Basements often get forgotten when decluttering and organizing since they're "out of sight, out of mind."
But all you need is a simple plan of attack and an organization system to conquer clutter for good. We put together this guide to help you completely organize your basement and keep it neat year-round.
“People often use their basements as a dumping ground. It collects clutter because people either don’t take the time to go through items and get rid of what they no longer need, or decide to hold onto it to sort through later.”
Jessica Litman | The Organized Mama
It’s time to make your basement a usable and organized space so you won’t have to spend hours searching for your extra Crock-Pot. Ready? Let's do this.
Rather than organize your entire basement, make a plan to divide and conquer.
“Most basements are too large and overwhelming to do all at once. Section off the basement into smaller areas to take on first. Tackle one area at a time and treat it the same as you would any other room in your home.”
Amber Kostelny | Amber's Organizing
If you are committed to decluttering in one weekend, set a timer for 2 to 3 hours. Tackle one section during that time, weeding through items you don't plan on keeping and organizing whatever is left over.
But be wary of overworking yourself. According to Nancy from Meck Organizing you'll get better results if you, "recognize when you get to the point of diminishing returns, and stop. You will be more productive in the next session than if you continued on fumes."
What to Look Out For:
Here are a few common sources of clutter that you should consider purging while you organize:
Use painter's tape to section off areas of your basement to organize, and label them using a permanent marker.
When deciding how to tackle your sections, set yourself up for success by directing your time and energy to whatever area needs it most. For example, Nancy suggests that "instead of saying 'storage' say 'storage of the gift wrap station.'"
Laser-focus on what you aim to organize during each session. You'll be less tempted to leave a task half-finished.
Starting with your messiest area, sort through everything. Don't hold onto items that you're on the fence about. An item either deserves a space in your new and improved basement, or it doesn't. Here's how to decide what stays and what should go:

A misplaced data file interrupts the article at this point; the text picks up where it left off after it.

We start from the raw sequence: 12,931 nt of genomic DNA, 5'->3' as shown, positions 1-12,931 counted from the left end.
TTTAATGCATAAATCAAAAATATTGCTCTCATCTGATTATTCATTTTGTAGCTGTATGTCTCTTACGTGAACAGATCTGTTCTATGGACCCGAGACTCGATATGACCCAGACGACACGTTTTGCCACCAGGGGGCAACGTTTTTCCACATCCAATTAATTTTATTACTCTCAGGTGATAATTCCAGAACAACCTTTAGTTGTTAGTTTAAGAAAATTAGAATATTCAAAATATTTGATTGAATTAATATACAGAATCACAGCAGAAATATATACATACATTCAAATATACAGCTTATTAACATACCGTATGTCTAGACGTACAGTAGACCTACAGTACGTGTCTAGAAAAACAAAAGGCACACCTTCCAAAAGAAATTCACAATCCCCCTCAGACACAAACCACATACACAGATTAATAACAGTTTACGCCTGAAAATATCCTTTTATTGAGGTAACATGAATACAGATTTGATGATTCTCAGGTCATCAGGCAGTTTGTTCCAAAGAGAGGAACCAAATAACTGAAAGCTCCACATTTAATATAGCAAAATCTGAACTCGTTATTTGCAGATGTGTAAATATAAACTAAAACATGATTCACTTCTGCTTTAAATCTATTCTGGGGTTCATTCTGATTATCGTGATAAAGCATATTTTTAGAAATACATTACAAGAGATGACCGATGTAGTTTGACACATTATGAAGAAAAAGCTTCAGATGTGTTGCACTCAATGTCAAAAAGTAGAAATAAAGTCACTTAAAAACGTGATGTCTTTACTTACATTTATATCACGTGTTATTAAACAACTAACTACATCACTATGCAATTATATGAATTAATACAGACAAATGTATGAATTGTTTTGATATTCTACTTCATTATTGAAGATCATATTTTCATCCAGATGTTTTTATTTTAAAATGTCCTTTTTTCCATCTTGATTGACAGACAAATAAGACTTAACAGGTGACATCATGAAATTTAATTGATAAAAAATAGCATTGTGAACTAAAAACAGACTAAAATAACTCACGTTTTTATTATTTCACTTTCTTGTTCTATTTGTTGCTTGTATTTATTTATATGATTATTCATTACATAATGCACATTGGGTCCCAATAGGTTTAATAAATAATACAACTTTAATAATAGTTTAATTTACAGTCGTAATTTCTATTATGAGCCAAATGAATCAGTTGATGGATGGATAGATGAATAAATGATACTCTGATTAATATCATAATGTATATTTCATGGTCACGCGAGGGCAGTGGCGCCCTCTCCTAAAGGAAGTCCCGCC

Avoid keeping items just because you may use them at some point in the future. If you haven't found a use yet it's best to donate or toss the item.
Use sticky notes to label items that belong somewhere else and place them in the basement zone where they belong.
Now it's time to group items and assign them to a specific storage area, bin or basket.
Keep like objects together, and label the storage item that you place them in. Use clear plastic bags to keep small odds and ends together in their new homes. Label the outside of the bags with marker so you can easily find out its contents.
Once all the remaining items are organized, label each bin before stacking or shelving them. Keep your labels simple, straightforward and descriptive. For example: Christmas Decorations - Outdoor Lights.
If you really want to go above and beyond, create an inventory list and place it at the top of each clear bin, or write it on the outside of the box. This way you know exactly which items are stored where, without having to open multiple boxes.
You could also go the extra mile and design custom storage to organize your basement. David Buchsbaum from Atlanta Closet & Storage Solutions says it makes sense to consider a custom storage option when you have "a wide range of sizes of items that need to be accommodated; have an unusual or awkward space that can be utilized; or desire a built-in look that can't be achieved with standard shelving."
Once you've completed a section, clean up the entire area before moving to the next one. Throw away trash bags and place donation boxes in your car to take to the nearest center.
No organization system fits everyone's needs. Maybe you find Marie Kondo's joy-bringing method helpful. Or maybe you would rather embrace minimalism.
Find the system that suits your personal habits, style and preferences. When in doubt, an easy go-to is deciding which items you currently love and use often enough to keep.
"Don't let anyone else tell you how many items you should have and how long you should keep them. There's no science behind these rules. You are the one who knows you best. Determine what your goals are for the space, what you love and use so that you will be comfortable with your decisions."
Nancy Meck | Meck Organizing
With these simple basement organization ideas, you'll be enjoying a clutter-free space in no time. Ready to move on from the basement? Read our tips on how to organize your kitchen, bathroom, garage and closet to tackle the next room in your house.